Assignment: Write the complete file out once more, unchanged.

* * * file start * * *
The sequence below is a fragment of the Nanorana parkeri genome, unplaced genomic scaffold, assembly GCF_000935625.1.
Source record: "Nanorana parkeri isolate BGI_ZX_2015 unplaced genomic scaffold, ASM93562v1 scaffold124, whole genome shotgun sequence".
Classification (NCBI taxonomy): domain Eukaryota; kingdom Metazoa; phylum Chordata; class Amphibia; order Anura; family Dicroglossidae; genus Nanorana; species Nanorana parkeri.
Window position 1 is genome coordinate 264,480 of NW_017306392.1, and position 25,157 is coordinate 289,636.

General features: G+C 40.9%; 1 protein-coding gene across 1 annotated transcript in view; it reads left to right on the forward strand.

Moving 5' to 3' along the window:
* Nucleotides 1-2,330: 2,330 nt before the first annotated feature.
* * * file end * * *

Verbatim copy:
The sequence below is a fragment of the Nanorana parkeri genome, unplaced genomic scaffold, assembly GCF_000935625.1.
Source record: "Nanorana parkeri isolate BGI_ZX_2015 unplaced genomic scaffold, ASM93562v1 scaffold124, whole genome shotgun sequence".
Classification (NCBI taxonomy): domain Eukaryota; kingdom Metazoa; phylum Chordata; class Amphibia; order Anura; family Dicroglossidae; genus Nanorana; species Nanorana parkeri.
Window position 1 is genome coordinate 264,480 of NW_017306392.1, and position 25,157 is coordinate 289,636.

General features: G+C 40.9%; 1 protein-coding gene across 1 annotated transcript in view; it reads left to right on the forward strand.

Moving 5' to 3' along the window:
* Nucleotides 1-2,330: 2,330 nt before the first annotated feature.